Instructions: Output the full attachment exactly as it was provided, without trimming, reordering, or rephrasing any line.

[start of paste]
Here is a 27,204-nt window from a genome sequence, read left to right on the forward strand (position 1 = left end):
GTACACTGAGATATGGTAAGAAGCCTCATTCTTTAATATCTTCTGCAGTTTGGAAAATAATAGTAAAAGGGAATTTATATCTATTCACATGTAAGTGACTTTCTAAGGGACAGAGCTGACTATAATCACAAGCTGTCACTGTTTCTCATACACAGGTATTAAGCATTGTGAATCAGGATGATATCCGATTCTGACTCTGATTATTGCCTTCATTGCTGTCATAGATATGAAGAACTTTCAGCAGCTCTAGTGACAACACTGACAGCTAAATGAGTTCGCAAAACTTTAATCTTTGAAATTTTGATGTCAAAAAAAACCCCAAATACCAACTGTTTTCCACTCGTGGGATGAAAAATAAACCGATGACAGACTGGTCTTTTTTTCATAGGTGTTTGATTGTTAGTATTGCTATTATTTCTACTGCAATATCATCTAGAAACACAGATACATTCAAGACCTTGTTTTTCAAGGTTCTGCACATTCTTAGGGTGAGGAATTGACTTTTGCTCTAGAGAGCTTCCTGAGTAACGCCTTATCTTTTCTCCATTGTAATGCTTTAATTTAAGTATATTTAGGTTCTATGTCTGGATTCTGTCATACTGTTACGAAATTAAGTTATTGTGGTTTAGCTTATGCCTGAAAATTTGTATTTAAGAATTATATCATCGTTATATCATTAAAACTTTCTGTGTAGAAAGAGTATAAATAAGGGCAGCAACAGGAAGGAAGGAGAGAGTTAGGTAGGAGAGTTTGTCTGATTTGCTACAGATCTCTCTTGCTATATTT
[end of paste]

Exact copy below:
Here is a 27,204-nt window from a genome sequence, read left to right on the forward strand (position 1 = left end):
GTACACTGAGATATGGTAAGAAGCCTCATTCTTTAATATCTTCTGCAGTTTGGAAAATAATAGTAAAAGGGAATTTATATCTATTCACATGTAAGTGACTTTCTAAGGGACAGAGCTGACTATAATCACAAGCTGTCACTGTTTCTCATACACAGGTATTAAGCATTGTGAATCAGGATGATATCCGATTCTGACTCTGATTATTGCCTTCATTGCTGTCATAGATATGAAGAACTTTCAGCAGCTCTAGTGACAACACTGACAGCTAAATGAGTTCGCAAAACTTTAATCTTTGAAATTTTGATGTCAAAAAAAACCCCAAATACCAACTGTTTTCCACTCGTGGGATGAAAAATAAACCGATGACAGACTGGTCTTTTTTTCATAGGTGTTTGATTGTTAGTATTGCTATTATTTCTACTGCAATATCATCTAGAAACACAGATACATTCAAGACCTTGTTTTTCAAGGTTCTGCACATTCTTAGGGTGAGGAATTGACTTTTGCTCTAGAGAGCTTCCTGAGTAACGCCTTATCTTTTCTCCATTGTAATGCTTTAATTTAAGTATATTTAGGTTCTATGTCTGGATTCTGTCATACTGTTACGAAATTAAGTTATTGTGGTTTAGCTTATGCCTGAAAATTTGTATTTAAGAATTATATCATCGTTATATCATTAAAACTTTCTGTGTAGAAAGAGTATAAATAAGGGCAGCAACAGGAAGGAAGGAGAGAGTTAGGTAGGAGAGTTTGTCTGATTTGCTACAGATCTCTCTTGCTATATTT